We feel uncomfortable when certain ideas contradict our values, beliefs, and attitudes, even when those ideas are valid, even when those ideas can better prepare us to deal with future crises. We are resistant toward information that challenges our sense of normalcy and comfort and security. Rather than plan for catastrophes, we downplay them. Rather than confronting potential emergencies, we deliberately ignore them.
9. We have a tendency to overestimate our abilities, talents, and intelligence. We may even believe that we have more control over a situation than we really do. When we feel superior and overconfident, we aren’t that accurate in our assessment of ourselves.
Sometimes those of us who understand the least about a given subject are the most confident. We may fail to recognize our incompetence because we are not aware enough of ourselves or of the given subject. We are ignorant of our ignorance, believing that we are wise. Our hubris distorts what we see as reality.
The more we learn, the more we come to realize how much we don’t know. We will never know all there is to know, but as our knowledge expands, we can become more aware of who we are and where we are going. We can reflect back on the patterns of our history.
When we are conscious of our shared humanity, of our ignorance, of our potential for growth, we can humbly explore the universe. We can invite mystery into our lives. We can become curious again.
10. We tend to believe in ideas that we can more easily remember than other ideas. We accept ideas that we hear more frequently and that emotionally impact us.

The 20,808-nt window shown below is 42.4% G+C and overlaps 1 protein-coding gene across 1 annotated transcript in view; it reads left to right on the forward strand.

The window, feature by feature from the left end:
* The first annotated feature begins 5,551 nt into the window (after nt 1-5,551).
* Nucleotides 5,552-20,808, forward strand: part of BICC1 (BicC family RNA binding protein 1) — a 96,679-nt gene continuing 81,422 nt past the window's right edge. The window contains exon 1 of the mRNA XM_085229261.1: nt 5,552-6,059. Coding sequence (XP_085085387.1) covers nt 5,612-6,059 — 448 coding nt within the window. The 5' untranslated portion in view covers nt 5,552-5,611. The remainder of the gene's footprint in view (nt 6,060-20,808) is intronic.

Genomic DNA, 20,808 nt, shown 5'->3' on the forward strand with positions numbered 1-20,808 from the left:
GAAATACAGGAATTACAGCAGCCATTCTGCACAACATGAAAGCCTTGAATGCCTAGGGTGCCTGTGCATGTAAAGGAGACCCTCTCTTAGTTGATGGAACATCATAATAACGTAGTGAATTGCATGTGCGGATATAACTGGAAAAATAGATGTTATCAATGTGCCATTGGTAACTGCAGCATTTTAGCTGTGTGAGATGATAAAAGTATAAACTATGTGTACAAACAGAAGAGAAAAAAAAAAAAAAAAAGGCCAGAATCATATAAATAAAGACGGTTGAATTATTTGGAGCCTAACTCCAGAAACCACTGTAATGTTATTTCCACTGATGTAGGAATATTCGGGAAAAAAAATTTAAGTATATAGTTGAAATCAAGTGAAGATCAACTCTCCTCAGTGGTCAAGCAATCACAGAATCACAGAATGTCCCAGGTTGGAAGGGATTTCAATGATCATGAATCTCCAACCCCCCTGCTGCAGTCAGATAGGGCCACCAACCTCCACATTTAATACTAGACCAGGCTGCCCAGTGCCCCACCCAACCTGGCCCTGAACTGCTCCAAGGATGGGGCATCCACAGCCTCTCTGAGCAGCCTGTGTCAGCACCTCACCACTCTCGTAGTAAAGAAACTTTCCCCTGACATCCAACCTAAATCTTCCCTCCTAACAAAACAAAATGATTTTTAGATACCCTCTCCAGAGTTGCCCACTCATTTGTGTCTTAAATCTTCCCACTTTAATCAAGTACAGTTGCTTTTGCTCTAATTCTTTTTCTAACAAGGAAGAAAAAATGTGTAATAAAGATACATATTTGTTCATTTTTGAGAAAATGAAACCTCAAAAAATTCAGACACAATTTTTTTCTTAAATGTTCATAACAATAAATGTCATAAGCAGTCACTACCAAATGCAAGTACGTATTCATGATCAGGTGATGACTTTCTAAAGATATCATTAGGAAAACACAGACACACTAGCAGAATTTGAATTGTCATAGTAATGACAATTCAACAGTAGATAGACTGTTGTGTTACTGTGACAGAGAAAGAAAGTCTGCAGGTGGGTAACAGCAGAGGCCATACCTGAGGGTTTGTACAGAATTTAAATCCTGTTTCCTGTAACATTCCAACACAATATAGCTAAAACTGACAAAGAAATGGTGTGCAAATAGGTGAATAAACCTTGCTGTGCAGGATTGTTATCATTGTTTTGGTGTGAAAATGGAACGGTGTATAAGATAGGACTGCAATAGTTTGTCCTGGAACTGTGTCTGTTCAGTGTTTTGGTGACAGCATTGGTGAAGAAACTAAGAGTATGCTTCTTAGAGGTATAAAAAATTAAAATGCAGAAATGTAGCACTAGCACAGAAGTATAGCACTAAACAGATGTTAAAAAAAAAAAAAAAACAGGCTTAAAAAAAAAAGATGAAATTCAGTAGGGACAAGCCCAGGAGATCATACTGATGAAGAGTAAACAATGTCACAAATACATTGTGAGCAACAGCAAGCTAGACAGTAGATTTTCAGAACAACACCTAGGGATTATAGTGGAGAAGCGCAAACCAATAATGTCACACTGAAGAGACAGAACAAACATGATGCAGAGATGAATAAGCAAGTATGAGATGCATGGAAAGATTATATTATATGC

Rumors are often more attractive than complex facts. Gossip spreads faster than sober analysis.
Media outlets repeat sensationalist stories every day while censoring more critical narratives from being presented to the public. They manipulate their viewers into feeling sympathetic, outraged, fearful, disgusted, and so on, while not offending their advertisers and corporate owners.
Politicians know how to appeal to their voters, delivering passionate rhetoric on some issues, while never giving straight answers on more pressing concerns. They show off a carefully cultivated persona — smiling, shaking hands, dressing in expensive clothing, kissing babies, attending lucrative events, pretending to care about the same issues as their base — while covertly serving their own class interests.
When we don’t critically think about the quality of information that we consume, we will be seduced by misinformation. We will gobble up emotionally engaging stories. Propaganda will overtake our memories.
Available information is not always credible information.
When we aren’t aware of our biases, we can easily be fooled. Sometimes even when we are aware, we can be fooled. While our ignorance works against us, it can be profitable for those who wish to take advantage of us.
Rather than only believing what makes us feel good, or what other groups believe, we have to examine the information we receive. We have to reflect on our moral choices, on our values, seeking to know more than what we have been indoctrinated to think.